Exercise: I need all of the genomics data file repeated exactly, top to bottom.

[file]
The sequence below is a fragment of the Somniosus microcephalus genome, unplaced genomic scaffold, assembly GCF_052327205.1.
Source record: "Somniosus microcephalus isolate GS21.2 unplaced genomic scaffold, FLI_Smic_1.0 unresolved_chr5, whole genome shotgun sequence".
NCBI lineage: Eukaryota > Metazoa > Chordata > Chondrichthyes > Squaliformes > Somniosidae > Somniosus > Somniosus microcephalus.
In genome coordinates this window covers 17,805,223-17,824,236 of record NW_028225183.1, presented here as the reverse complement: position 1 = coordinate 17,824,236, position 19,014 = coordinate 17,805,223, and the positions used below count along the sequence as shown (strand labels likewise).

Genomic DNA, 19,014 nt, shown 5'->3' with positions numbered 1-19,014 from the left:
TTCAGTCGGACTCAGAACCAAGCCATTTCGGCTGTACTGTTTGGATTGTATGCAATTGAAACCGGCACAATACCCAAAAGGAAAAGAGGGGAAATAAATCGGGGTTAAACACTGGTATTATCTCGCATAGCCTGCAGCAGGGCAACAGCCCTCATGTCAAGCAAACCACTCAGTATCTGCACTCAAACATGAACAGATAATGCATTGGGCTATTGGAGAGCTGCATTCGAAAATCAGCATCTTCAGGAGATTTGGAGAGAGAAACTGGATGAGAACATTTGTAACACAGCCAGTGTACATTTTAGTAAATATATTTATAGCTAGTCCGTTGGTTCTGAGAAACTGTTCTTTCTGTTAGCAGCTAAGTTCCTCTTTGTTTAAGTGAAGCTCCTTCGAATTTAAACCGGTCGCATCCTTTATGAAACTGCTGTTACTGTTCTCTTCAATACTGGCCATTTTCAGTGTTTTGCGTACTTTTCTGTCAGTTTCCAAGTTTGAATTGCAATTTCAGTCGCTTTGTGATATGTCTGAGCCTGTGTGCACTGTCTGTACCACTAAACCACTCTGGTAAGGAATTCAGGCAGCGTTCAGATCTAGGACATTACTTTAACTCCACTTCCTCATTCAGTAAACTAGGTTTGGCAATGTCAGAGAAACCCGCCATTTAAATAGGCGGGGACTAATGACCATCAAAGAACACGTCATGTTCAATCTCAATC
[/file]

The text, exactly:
The sequence below is a fragment of the Somniosus microcephalus genome, unplaced genomic scaffold, assembly GCF_052327205.1.
Source record: "Somniosus microcephalus isolate GS21.2 unplaced genomic scaffold, FLI_Smic_1.0 unresolved_chr5, whole genome shotgun sequence".
NCBI lineage: Eukaryota > Metazoa > Chordata > Chondrichthyes > Squaliformes > Somniosidae > Somniosus > Somniosus microcephalus.
In genome coordinates this window covers 17,805,223-17,824,236 of record NW_028225183.1, presented here as the reverse complement: position 1 = coordinate 17,824,236, position 19,014 = coordinate 17,805,223, and the positions used below count along the sequence as shown (strand labels likewise).

Genomic DNA, 19,014 nt, shown 5'->3' with positions numbered 1-19,014 from the left:
TTCAGTCGGACTCAGAACCAAGCCATTTCGGCTGTACTGTTTGGATTGTATGCAATTGAAACCGGCACAATACCCAAAAGGAAAAGAGGGGAAATAAATCGGGGTTAAACACTGGTATTATCTCGCATAGCCTGCAGCAGGGCAACAGCCCTCATGTCAAGCAAACCACTCAGTATCTGCACTCAAACATGAACAGATAATGCATTGGGCTATTGGAGAGCTGCATTCGAAAATCAGCATCTTCAGGAGATTTGGAGAGAGAAACTGGATGAGAACATTTGTAACACAGCCAGTGTACATTTTAGTAAATATATTTATAGCTAGTCCGTTGGTTCTGAGAAACTGTTCTTTCTGTTAGCAGCTAAGTTCCTCTTTGTTTAAGTGAAGCTCCTTCGAATTTAAACCGGTCGCATCCTTTATGAAACTGCTGTTACTGTTCTCTTCAATACTGGCCATTTTCAGTGTTTTGCGTACTTTTCTGTCAGTTTCCAAGTTTGAATTGCAATTTCAGTCGCTTTGTGATATGTCTGAGCCTGTGTGCACTGTCTGTACCACTAAACCACTCTGGTAAGGAATTCAGGCAGCGTTCAGATCTAGGACATTACTTTAACTCCACTTCCTCATTCAGTAAACTAGGTTTGGCAATGTCAGAGAAACCCGCCATTTAAATAGGCGGGGACTAATGACCATCAAAGAACACGTCATGTTCAATCTCAATC